cq5dam.thumbnail.cropped.750.422In October, the Synod of Bishops will gather again for a special assembly for the Pan-Amazonian region, to discuss the specific challenges for the Church there. The expectations are high, as many assume to what will be decided there, especially on the topic of married priests, will have global consequences. Participation in the special assembly is limited to bishops from the area, which means there is a minute Dutch link, at least when it comes to language, in the person of the bishop of Paramaribo, Msgr. Karel Choennie. Bishop Choennie is a member of the pre-synodal council preparing the special assembly in cooperation with Synod of Bishops’ general secretariat.

2019 will undoubtedly bring much to be discussed in (social) media, and there is still plenty being carried over from previous years. Keeping track of everything, let alone formulating thoughts and responses can sometimes be a challenge, but it’s probably a good idea to remember that not finding words or timely responses does not mean one does not care. There are many opinions, and many eloquent ones at that, to be found everywhere. And, perhaps more importantly, there are also answers to be found in the past. After all, what was true and good in the past remains true and good now. That is something to remember when we are confronted with questions and developments which seem to challenge our beliefs, understanding and even faith. We have a deposit of faith and exegesis to fall back on, and many of today’s questions and challenges are not new ones.

Photo credit: [1] Jarosław Roland Kruk / Wikipedia, licence: CC-BY-SA-3.0, [2] kerknet.be

Advertisements

Looking ahead at a new year

Midway through the last month of the year, it is a good time to look ahead to the new year. 2018 will undoubtedly feature its share of Catholic news, developments and, not least, opinions in social media. Every year since the launch of this blog has had had more than a few surprises, so a look at the future can’t be anything but incomplete, but there are a few things which we know will happen.

Algermissen2The retirement and appointment of bishops is pretty easy to predict, as bishops are legally bound to offer their resignation when they reach the age of 75. Locally, there are currently three dioceses without a bishop: Roermond in the Netherlands, and Hildesheim and Würzburg in Germany. In 2018, two more will likely join these: in Fulda, Bishop Heinz Josef Algermissen (at right) will celebrate his 75th on 15 February, and in Namur, Bishop Remy Vancottem will do likewise on 25 July. A third likely diocese to fall vacant in Ghent. Bishop Luc van Looy will turn 77 on 28 September. Upon his 75th birthday, the diocese made it known that Pope Francis had requested the bishop stay on for two more years, and that extension is up this year.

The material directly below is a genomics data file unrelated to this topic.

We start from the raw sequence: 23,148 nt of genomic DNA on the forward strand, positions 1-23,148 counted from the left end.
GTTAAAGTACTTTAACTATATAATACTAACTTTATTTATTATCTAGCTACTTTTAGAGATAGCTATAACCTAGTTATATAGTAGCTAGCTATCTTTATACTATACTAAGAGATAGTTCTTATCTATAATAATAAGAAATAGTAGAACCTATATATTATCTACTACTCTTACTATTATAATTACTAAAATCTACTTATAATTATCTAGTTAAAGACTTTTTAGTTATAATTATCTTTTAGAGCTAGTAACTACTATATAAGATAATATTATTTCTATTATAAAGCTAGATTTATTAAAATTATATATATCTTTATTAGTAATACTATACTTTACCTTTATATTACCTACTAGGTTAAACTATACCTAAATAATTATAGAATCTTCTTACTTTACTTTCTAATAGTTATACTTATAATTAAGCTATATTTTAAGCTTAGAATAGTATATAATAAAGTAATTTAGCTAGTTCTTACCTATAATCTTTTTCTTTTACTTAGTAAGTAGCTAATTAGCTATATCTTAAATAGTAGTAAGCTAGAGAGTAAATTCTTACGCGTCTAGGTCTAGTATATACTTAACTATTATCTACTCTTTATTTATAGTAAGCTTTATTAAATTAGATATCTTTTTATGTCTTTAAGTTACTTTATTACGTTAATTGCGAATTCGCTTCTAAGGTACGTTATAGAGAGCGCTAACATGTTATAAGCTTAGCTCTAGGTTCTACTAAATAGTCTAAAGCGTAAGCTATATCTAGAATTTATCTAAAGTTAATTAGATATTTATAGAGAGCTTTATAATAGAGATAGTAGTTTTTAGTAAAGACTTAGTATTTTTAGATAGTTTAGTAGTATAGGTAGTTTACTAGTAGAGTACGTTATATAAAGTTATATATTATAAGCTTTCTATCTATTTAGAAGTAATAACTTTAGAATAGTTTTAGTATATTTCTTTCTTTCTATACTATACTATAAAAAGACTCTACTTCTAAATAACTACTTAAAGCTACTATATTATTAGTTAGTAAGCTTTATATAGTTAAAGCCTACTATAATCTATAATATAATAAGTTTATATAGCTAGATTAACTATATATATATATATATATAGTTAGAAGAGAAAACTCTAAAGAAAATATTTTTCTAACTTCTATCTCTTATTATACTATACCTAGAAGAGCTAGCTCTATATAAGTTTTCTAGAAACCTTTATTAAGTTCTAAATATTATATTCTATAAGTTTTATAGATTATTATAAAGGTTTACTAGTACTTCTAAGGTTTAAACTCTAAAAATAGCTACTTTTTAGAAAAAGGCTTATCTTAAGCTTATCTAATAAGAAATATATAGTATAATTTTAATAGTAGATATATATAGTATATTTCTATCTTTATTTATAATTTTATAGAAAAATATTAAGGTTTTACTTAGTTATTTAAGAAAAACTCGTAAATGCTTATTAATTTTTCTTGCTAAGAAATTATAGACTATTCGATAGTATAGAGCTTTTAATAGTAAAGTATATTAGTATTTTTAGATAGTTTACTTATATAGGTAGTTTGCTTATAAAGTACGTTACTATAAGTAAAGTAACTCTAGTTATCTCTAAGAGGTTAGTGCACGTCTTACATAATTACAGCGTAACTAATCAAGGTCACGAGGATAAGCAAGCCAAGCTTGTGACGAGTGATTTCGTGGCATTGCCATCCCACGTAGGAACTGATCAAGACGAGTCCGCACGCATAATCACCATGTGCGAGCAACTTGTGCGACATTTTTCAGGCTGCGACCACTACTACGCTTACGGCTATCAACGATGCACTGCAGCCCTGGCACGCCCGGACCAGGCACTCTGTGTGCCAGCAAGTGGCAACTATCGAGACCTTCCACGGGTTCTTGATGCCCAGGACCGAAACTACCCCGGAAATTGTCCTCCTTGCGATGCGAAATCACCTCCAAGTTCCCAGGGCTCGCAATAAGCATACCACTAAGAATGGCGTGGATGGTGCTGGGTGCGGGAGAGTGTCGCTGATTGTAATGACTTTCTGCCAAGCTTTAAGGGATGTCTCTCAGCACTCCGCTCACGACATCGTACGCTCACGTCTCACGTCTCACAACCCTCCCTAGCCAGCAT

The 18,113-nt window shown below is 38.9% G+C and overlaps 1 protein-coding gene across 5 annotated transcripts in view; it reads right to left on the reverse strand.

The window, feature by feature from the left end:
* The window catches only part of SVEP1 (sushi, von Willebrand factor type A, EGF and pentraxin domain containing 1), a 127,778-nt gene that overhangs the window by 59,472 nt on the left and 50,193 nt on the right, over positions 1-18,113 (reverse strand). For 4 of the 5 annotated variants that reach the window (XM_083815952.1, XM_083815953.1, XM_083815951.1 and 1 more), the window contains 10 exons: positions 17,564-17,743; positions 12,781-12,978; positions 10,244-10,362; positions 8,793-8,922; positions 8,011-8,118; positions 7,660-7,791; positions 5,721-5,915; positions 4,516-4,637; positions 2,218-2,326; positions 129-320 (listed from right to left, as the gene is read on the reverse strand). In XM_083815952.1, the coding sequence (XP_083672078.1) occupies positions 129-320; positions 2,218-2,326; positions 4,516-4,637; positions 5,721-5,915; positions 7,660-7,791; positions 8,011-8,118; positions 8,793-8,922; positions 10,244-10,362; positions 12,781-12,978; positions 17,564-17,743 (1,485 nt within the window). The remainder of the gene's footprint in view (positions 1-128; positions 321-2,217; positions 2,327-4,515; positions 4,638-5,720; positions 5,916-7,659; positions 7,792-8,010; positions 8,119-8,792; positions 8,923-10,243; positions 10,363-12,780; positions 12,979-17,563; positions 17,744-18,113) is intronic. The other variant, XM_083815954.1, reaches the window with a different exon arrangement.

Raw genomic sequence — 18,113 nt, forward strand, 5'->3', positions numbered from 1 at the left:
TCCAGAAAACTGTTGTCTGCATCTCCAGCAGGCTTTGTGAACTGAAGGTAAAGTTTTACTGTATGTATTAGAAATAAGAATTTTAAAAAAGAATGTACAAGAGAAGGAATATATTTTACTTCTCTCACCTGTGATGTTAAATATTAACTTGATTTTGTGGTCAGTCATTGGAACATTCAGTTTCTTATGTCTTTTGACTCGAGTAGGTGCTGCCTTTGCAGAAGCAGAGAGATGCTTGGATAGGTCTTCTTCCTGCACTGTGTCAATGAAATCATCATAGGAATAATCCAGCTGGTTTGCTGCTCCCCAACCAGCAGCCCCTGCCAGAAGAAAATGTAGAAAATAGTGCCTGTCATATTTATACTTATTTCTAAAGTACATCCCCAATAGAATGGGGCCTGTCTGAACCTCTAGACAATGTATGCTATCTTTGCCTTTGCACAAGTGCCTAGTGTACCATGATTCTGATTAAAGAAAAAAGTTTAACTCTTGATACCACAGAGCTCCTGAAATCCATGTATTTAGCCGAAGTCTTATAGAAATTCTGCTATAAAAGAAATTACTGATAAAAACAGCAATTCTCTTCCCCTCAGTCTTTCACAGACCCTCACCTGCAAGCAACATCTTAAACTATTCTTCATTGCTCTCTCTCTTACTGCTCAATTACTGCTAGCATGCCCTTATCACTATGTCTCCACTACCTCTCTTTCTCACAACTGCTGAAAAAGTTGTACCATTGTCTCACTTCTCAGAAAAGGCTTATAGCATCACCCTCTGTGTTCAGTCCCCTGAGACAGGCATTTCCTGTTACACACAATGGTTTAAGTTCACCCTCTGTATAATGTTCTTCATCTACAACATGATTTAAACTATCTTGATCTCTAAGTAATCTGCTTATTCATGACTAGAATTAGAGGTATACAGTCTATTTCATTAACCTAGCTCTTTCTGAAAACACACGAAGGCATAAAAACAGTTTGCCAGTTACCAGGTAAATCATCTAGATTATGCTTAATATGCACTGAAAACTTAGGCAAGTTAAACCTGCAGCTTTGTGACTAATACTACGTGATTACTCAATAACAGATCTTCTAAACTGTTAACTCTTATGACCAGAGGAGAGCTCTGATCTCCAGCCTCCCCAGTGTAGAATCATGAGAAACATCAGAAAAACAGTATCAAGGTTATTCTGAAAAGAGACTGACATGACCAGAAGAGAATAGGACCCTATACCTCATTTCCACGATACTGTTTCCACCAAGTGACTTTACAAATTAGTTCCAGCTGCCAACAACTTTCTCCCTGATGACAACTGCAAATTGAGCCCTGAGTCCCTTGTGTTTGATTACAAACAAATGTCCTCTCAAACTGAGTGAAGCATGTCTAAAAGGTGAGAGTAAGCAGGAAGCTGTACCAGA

Other predictable events include the 80th birthdays of cardinals, the age at which they cease their duties in the Roman Curia and are no longer able to participate in a conclave. In 2018, six cardinals will mark this milestone:

  • Antonio Maria Cardinal Vegliò on 3 February
  • Paolo Cardinal Romeo on 20 February
  • Francesco Cardinal Coccopalmerio on 6 March
  • Manuel Cardinal Monteiro de Castro on 29 March
  • Pierre Cardinal Nguyễn Văn Nhơn on 1 April
  • Angelo Cardinal Amato on 8 June

Visita_de_Cardenal_Angelo_Amato_-_17792469768_(cropped)While all hold memberships in various dicasteries in the curia, two of these sit at the head of them: Cardinal Coccopalmerio is president of the Pontifical Council for Legislative Texts and Cardinal Amato (at left) is the prefect of the Congregation for the Causes of Saints. Cardinal Nguyễn Văn Nhơn remains active as archbishop of Hanoi. All will undoubtedly retire upon their 80th birthday, opening up some interesting positions in the curia. Barring any deaths, the number of cardinal electors will stand at 114 by mid-2018. Possibly not low enough for a new consistory by itself, but considering the fact that a further 10 ill age out in 2019, Pope Francis may decide to be proactive and call a consistory in autumn for the creation of anywhere between 6 and 16 new cardinals.

World-Meeting-of-Families-2018Speaking about the pope, he will, despite the fact that he has no love for travelling, visit several countries in 2018. In January, he will once again return to South America, visiting Peru and Chile. Ireland is on the schedule in August, when the Holy Father will attend the World Meeting of Families taking place in Dublin (logo at right). Visits not yet confirmed are to the Baltic countries in September and to Romania in December. A visit to India also remains an option, but as Pope Francis has just wrapped a visit to India’s neighbouring countries of Myanmar and Bangladesh, it may not be at the top of the list.